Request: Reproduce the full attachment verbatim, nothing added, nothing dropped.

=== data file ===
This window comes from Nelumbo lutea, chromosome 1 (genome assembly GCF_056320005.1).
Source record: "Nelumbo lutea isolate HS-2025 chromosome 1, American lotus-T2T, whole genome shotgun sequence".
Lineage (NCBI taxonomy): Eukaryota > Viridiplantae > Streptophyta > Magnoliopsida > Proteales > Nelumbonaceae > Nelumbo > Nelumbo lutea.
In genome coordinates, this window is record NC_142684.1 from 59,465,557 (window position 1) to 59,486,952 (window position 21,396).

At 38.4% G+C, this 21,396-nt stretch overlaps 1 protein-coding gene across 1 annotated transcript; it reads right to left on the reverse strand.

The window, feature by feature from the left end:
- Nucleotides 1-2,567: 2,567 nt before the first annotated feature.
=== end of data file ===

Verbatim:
This window comes from Nelumbo lutea, chromosome 1 (genome assembly GCF_056320005.1).
Source record: "Nelumbo lutea isolate HS-2025 chromosome 1, American lotus-T2T, whole genome shotgun sequence".
Lineage (NCBI taxonomy): Eukaryota > Viridiplantae > Streptophyta > Magnoliopsida > Proteales > Nelumbonaceae > Nelumbo > Nelumbo lutea.
In genome coordinates, this window is record NC_142684.1 from 59,465,557 (window position 1) to 59,486,952 (window position 21,396).

At 38.4% G+C, this 21,396-nt stretch overlaps 1 protein-coding gene across 1 annotated transcript; it reads right to left on the reverse strand.

The window, feature by feature from the left end:
- Nucleotides 1-2,567: 2,567 nt before the first annotated feature.